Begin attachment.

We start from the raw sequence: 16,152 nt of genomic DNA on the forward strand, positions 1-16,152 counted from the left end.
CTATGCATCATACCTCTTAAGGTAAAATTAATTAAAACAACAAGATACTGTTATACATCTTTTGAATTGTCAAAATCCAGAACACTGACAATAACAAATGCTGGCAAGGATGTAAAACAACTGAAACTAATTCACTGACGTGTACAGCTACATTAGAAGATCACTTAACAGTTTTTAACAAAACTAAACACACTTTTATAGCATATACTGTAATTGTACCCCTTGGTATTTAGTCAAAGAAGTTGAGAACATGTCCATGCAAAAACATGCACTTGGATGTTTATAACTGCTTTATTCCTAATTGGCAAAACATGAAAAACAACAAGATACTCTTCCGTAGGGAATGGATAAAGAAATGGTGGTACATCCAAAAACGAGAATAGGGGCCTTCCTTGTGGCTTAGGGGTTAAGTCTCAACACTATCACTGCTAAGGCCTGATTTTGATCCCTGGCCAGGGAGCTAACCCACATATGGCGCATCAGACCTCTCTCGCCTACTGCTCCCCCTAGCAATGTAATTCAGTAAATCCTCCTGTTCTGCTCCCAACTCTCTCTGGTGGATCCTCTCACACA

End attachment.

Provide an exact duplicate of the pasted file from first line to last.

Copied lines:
We start from the raw sequence: 16,152 nt of genomic DNA on the forward strand, positions 1-16,152 counted from the left end.
CTATGCATCATACCTCTTAAGGTAAAATTAATTAAAACAACAAGATACTGTTATACATCTTTTGAATTGTCAAAATCCAGAACACTGACAATAACAAATGCTGGCAAGGATGTAAAACAACTGAAACTAATTCACTGACGTGTACAGCTACATTAGAAGATCACTTAACAGTTTTTAACAAAACTAAACACACTTTTATAGCATATACTGTAATTGTACCCCTTGGTATTTAGTCAAAGAAGTTGAGAACATGTCCATGCAAAAACATGCACTTGGATGTTTATAACTGCTTTATTCCTAATTGGCAAAACATGAAAAACAACAAGATACTCTTCCGTAGGGAATGGATAAAGAAATGGTGGTACATCCAAAAACGAGAATAGGGGCCTTCCTTGTGGCTTAGGGGTTAAGTCTCAACACTATCACTGCTAAGGCCTGATTTTGATCCCTGGCCAGGGAGCTAACCCACATATGGCGCATCAGACCTCTCTCGCCTACTGCTCCCCCTAGCAATGTAATTCAGTAAATCCTCCTGTTCTGCTCCCAACTCTCTCTGGTGGATCCTCTCACACA